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Two different projects which aim to improve our understanding of the nature of, and statistical realities behind, health scares, natural disasters, climate change and other issues, are being launched by the University of Cambridge.

The popular conception of these ideas is often very unscientific. Showing people how risk works can help them to make better decisions.

Professor David Spiegelhalter

Over the next few months, researchers will be holding a series of public lectures and academic seminars, accompanied by online videos and podcasts, which aim to tackle the question of what risk really means.

The topics will include health issues, such as the spread of the swine flu virus, terrorism, government, and how we prepare for and respond to natural disasters and climate change.

Organisers hope that the line-up will encourage people to think more widely and more critically about risks, whether they are policy-makers, health officials, financial planners, or just ordinary members of the public.

The work is being led by two different institutions affiliated to the University. Darwin College's annual Darwin lectures, which are free and open to the public, will bring a series of eminent and popular speakers to Cambridge to discuss risk each week. From this Friday (January 22nd), podcasts and video will also be available for free via iTunesU and the event website, http://www.dar.cam.ac.uk/lectures/

Also on Friday, the University's Centre for Research in the Arts, Social Sciences and Humanities (CRASSH) will be holding a seminar, "Health Futures: Medical Regulation and Human Agency", as part of the Mellon Sawyer sponsored series, "Modelling Futures".

The seminars bring together disciplines that do not normally interact in order to critically examine the mathematical models used to anticipate and respond to problems like financial crises, pandemic flu and environmental hazards.

Professor David Spiegelhalter, Winton Professor for the Public Understanding of Risk at the University of Cambridge, said: "Risk, uncertainty and the associated sense of being threatened all contribute to the mood of today's society, not least because we are worried about man-made threats like the financial crisis, new drugs and terrorism."

"The popular conception of these ideas is often very unscientific. Showing people how risk works can help them to make better decisions. At the same time, however, many of the statistical models on which public bodies rely to handle these problems are themselves imperfect. So in addition to the public lectures, we are holding seminars which open up the maths behind these models to critique from other disciplines."

The opening talk from the Darwin lectures, which was given by Professor Spiegelhalter, will be online from Friday. In it, he explores the difference between risk and uncertainty, using examples such as the national lottery and sports betting, as well as recent debates about swine flu and climate change. He warns that we should all be aware that ignorance of the real nature of risk can have dire consequences.

The main lecture this week will be given by Ben Goldacre, author of the Guardian's "Bad Science" column, who will scrutinise the evidence behind the media's representation of risk information and ask how far its claims about issues such as cancer, new drugs, life-saving medicines and vaccines should be taken seriously?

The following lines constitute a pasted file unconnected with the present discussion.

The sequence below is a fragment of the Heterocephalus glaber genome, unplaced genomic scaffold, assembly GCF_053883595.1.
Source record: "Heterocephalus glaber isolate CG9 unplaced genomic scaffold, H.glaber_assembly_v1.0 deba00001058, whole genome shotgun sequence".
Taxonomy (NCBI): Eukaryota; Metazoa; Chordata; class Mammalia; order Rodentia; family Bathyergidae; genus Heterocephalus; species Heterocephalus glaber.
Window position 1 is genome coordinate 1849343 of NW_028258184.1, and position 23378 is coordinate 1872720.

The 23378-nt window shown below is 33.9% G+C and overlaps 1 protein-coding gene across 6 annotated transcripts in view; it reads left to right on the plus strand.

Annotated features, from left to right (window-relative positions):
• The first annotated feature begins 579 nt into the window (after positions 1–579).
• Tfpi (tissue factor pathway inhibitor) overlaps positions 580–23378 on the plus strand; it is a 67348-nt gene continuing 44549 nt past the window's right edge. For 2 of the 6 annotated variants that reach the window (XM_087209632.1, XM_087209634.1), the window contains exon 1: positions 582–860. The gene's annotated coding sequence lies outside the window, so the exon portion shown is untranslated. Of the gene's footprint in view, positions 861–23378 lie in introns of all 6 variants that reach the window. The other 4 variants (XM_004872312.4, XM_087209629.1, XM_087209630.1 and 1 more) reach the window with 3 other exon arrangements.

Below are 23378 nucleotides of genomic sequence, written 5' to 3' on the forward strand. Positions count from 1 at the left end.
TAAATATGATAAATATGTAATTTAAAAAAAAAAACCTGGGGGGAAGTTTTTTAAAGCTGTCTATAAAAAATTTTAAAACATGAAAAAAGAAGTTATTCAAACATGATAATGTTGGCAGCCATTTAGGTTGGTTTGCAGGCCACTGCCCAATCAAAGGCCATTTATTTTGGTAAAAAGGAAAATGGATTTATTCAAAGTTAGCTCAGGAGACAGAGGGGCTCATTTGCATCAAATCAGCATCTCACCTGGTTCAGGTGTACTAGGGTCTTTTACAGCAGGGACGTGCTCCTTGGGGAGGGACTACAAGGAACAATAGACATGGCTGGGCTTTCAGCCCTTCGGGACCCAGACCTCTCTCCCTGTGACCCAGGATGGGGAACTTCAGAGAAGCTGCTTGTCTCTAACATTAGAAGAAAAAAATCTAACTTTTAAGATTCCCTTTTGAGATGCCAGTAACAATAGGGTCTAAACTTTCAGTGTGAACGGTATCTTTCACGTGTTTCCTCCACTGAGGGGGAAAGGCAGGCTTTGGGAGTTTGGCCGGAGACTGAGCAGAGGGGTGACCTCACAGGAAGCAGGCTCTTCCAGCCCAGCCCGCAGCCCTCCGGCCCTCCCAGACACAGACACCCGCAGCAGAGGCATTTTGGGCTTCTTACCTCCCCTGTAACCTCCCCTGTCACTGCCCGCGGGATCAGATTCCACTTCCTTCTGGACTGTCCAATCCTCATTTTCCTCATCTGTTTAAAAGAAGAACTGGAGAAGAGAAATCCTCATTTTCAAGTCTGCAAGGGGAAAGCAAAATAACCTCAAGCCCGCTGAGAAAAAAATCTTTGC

Further presentations will move on to examine how the human brain judges risks and makes decisions; how the risk of blame influences the mechanics of government; whether past societies knew what risk was; how risk and the law are used in responses to terrorism; risk-measurement in dealing with natural catastrophes and the real risks behind climate change.

Organisers Dr. Michael Scott and Dr. Layla Skinns said: "We hope that this year's Darwin Lectures will help to broaden people's understanding of risk and empower them to be more aware of the processes that they are going through when they judge a risk in the first place."

The CRASSH seminars will meanwhile investigate how statistical models could be better used when predicting the spread of diseases, the impact of natural disasters and the risks involved in financial policies.

At the moment, policy-makers often prepare for issues like financial crisis or pandemic flu by using careful statistical analyses which are devised, for the most part, by scientists and mathematicians.

These often predict the impact a crisis might have - for instance, how far a disease might spread, or the number of homes which might be hit by flooding within a certain region. But they do not always take into account the way in which ordinary people will behave when disaster strikes. In looking at how people respond to risks in the environment, or determining where to invest in disaster prevention, statistical data alone is often not enough.

As well as scientists and statisticians, therefore, "Modelling Futures" will also involve philosophers, writers, psychologists, sociologists and other academics who specialise in fields linked directly to human behaviour. Eventually, the organisers hope to establish a "critical community" of scholars capable of reappraising and redesigning the existing mathematical models used to prepare for such problems by taking into account the unpredictability of human actions.

The seminar series will culminate in a major, international conference in Cambridge (September 28th - 30th, 2010).

"The risks we are discussing may be different in their nature, but they also have common themes running through them," Professor Spiegelhalter added. "We want to try to identify those themes so that they can be addressed more effectively."

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